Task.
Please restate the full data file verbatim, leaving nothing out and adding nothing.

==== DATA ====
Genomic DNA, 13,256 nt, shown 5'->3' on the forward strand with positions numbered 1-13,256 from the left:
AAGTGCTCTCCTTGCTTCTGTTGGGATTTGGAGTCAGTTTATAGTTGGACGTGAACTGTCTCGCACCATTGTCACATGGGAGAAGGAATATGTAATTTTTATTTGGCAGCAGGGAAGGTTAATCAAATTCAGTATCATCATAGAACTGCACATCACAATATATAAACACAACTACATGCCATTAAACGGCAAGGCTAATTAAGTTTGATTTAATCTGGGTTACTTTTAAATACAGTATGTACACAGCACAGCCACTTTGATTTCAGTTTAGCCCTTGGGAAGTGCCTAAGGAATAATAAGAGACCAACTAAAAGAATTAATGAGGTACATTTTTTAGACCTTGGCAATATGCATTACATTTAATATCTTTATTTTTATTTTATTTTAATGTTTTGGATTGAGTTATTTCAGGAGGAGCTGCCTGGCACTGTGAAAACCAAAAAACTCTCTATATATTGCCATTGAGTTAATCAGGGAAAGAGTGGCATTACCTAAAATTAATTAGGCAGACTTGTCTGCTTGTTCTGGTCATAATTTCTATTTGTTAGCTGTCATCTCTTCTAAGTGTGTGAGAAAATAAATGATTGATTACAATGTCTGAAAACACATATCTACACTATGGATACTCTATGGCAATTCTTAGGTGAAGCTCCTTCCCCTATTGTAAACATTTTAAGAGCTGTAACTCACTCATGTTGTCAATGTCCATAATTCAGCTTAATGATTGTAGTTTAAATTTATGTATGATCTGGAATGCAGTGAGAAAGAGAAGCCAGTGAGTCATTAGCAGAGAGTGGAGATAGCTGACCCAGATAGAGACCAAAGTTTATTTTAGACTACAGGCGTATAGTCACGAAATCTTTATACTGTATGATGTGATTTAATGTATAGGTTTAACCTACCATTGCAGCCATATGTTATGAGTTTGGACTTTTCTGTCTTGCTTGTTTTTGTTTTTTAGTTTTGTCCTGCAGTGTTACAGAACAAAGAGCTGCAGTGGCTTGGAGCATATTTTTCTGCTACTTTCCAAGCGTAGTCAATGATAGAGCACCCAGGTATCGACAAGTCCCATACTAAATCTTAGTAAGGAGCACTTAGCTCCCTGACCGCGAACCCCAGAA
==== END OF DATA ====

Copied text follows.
Genomic DNA, 13,256 nt, shown 5'->3' on the forward strand with positions numbered 1-13,256 from the left:
AAGTGCTCTCCTTGCTTCTGTTGGGATTTGGAGTCAGTTTATAGTTGGACGTGAACTGTCTCGCACCATTGTCACATGGGAGAAGGAATATGTAATTTTTATTTGGCAGCAGGGAAGGTTAATCAAATTCAGTATCATCATAGAACTGCACATCACAATATATAAACACAACTACATGCCATTAAACGGCAAGGCTAATTAAGTTTGATTTAATCTGGGTTACTTTTAAATACAGTATGTACACAGCACAGCCACTTTGATTTCAGTTTAGCCCTTGGGAAGTGCCTAAGGAATAATAAGAGACCAACTAAAAGAATTAATGAGGTACATTTTTTAGACCTTGGCAATATGCATTACATTTAATATCTTTATTTTTATTTTATTTTAATGTTTTGGATTGAGTTATTTCAGGAGGAGCTGCCTGGCACTGTGAAAACCAAAAAACTCTCTATATATTGCCATTGAGTTAATCAGGGAAAGAGTGGCATTACCTAAAATTAATTAGGCAGACTTGTCTGCTTGTTCTGGTCATAATTTCTATTTGTTAGCTGTCATCTCTTCTAAGTGTGTGAGAAAATAAATGATTGATTACAATGTCTGAAAACACATATCTACACTATGGATACTCTATGGCAATTCTTAGGTGAAGCTCCTTCCCCTATTGTAAACATTTTAAGAGCTGTAACTCACTCATGTTGTCAATGTCCATAATTCAGCTTAATGATTGTAGTTTAAATTTATGTATGATCTGGAATGCAGTGAGAAAGAGAAGCCAGTGAGTCATTAGCAGAGAGTGGAGATAGCTGACCCAGATAGAGACCAAAGTTTATTTTAGACTACAGGCGTATAGTCACGAAATCTTTATACTGTATGATGTGATTTAATGTATAGGTTTAACCTACCATTGCAGCCATATGTTATGAGTTTGGACTTTTCTGTCTTGCTTGTTTTTGTTTTTTAGTTTTGTCCTGCAGTGTTACAGAACAAAGAGCTGCAGTGGCTTGGAGCATATTTTTCTGCTACTTTCCAAGCGTAGTCAATGATAGAGCACCCAGGTATCGACAAGTCCCATACTAAATCTTAGTAAGGAGCACTTAGCTCCCTGACCGCGAACCCCAGAA